The study described in this article attempted to discover the reason for differences in effectiveness between small claims cases that were adjudicated and those that were mediated in four district courts in the Boston area. After comparing case characteristics, the author determined that the differences were based upon the processes themselves rather than the characteristics of the disputes and the disputants using each procedure.
Description of Study: Examined the claims of McEwen and Maiman (1981, 1984) and Vidmar (1985) as to the reasons for compliance in mediation. Also looked at the hypothesis that differences in results between mediation and adjudication were not the result of differences inherent in the processes, but were due to other factors.
Method: Interviewed 3 groups of small claims litigants in 4 courts in the Boston area - those that mediated and settled, those who mediated and then went to trial, and those who only went to trial. Interviews were conducted 6-12 weeks after the court date.
Comparison Groups: Litigants who mediated and settled, those who mediated and then went to trial, and those who only went to trial
Sample Size: 281 litigants in 221 cases: 72 cases that reached agreement in mediation (60% response rate), 53 cases that went to trial after reaching impasse (64% response rate), and 96 cases that only went to trial (36% response rate in 2 courts, 16% in 2 courts)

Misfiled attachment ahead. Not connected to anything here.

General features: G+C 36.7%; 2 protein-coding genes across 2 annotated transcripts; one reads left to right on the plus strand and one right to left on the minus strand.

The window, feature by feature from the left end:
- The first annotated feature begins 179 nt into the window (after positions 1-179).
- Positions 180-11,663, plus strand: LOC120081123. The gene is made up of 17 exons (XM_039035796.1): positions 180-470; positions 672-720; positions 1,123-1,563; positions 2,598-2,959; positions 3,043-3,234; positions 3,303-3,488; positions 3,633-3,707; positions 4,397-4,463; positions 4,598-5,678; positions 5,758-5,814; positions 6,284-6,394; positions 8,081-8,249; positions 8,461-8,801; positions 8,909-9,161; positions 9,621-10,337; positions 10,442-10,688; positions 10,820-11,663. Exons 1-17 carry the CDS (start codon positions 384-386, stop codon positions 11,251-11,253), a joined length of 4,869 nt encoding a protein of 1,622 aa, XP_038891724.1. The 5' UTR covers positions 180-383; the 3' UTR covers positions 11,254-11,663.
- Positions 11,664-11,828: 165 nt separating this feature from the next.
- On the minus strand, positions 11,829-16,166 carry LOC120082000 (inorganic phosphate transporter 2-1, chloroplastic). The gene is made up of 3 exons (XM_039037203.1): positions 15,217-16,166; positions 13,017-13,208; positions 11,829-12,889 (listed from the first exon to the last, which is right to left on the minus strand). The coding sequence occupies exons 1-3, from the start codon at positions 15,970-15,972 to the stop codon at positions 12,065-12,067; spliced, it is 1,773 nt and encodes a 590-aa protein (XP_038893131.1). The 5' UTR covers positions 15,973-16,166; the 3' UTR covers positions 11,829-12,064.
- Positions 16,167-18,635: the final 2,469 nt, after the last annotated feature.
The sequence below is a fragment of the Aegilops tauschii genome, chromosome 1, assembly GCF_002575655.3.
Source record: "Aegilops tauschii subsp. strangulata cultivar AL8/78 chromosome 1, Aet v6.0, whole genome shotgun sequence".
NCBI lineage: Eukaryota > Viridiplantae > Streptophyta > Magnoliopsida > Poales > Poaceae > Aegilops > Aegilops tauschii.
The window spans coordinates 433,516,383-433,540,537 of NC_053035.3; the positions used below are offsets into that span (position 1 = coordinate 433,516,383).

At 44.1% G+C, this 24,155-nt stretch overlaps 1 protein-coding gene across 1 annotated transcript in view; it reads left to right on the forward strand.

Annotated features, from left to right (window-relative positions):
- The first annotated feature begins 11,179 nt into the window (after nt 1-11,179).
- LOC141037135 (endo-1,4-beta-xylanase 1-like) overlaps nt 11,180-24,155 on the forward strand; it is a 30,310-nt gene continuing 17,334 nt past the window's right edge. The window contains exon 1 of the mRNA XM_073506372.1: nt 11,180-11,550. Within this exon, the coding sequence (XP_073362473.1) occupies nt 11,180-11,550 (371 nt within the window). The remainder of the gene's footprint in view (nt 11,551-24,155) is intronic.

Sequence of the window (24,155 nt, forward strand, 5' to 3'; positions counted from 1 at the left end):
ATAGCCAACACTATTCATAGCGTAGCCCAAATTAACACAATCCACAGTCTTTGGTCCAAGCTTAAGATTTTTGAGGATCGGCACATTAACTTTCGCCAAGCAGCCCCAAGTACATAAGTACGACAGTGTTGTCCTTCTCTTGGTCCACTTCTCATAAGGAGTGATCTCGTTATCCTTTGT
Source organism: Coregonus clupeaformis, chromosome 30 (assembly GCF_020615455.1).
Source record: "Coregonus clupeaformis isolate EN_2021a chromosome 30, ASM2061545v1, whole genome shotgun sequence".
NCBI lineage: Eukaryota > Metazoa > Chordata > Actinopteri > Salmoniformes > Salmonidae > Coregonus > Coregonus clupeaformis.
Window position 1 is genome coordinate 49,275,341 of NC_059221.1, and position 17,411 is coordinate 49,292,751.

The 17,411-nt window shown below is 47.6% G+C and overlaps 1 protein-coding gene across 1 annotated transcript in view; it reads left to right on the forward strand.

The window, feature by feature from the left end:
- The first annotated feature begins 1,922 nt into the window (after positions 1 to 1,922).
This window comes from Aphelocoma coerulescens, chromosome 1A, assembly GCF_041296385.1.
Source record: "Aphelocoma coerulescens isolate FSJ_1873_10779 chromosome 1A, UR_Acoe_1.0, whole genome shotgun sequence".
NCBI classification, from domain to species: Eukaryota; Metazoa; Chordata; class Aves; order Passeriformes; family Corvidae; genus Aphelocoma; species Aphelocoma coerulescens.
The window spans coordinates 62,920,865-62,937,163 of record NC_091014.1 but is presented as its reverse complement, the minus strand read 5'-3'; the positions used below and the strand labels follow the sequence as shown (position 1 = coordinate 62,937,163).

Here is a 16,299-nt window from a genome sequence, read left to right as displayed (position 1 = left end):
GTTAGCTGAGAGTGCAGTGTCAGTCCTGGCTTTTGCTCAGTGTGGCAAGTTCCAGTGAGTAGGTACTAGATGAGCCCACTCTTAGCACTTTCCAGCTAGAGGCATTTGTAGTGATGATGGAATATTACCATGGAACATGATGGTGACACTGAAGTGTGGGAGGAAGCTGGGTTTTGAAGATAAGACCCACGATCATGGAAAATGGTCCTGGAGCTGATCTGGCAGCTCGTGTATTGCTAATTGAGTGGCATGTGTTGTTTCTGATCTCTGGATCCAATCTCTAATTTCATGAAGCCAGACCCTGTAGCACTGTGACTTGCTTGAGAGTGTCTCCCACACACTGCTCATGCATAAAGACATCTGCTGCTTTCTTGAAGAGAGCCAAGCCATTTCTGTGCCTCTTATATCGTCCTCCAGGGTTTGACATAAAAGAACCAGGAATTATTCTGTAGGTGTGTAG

Variables Examined: Likelihood of settlement, compliance, perceived fairness of the process, satisfaction with the process, whether the outcome was seen to be fair and satisfying
Program Variables: Voluntary program mediated by volunteers without charge to the parties.
Findings: Litigants were significantly more likely to view the mediation process as fair: fairness ratings were 77% for those who successfully mediated, 76% for those who mediated but did not reach agreement, and 62% for those who only went to trial. Of those who went to trial after mediation, only 56% found the trial to be fair.
Those who reached agreement in mediation were significantly more likely to be satisfied with the process than the other groups: 79% of parties in that group were satisfied, compared to 60% of those who did not reach agreement, 61% who only experienced trial, and 56% of those who went to trial after mediation (regarding the trial only). There was no statistical difference in participant attitudes toward the outcome. Of those who reached agreement in mediation, 57% felt the outcome was fair and satisfying, compared to 48% of those who only went to trial and 49% of those who went to trial after mediation.
Contrary to Vidmar's (1985) findings, the degree of admitted liability did not significantly affect settlement or choice of procedure. Disputants with past or ongoing relationships were not more likely to choose mediation or reach agreement. Successful mediation and adjudication groups can be distinguished with 85% accuracy on the basis of 10 process characteristics. Unsuccessful mediation participants described their mediations and trials differently on 5 of 6 measures - thus, mediation and adjudication are different processes. Compliance was only marginally more likely in mediated cases than adjudication cases. Like McEwen & Maiman (1981), this study finds that process differences lead to differences in the participants’ evaluation.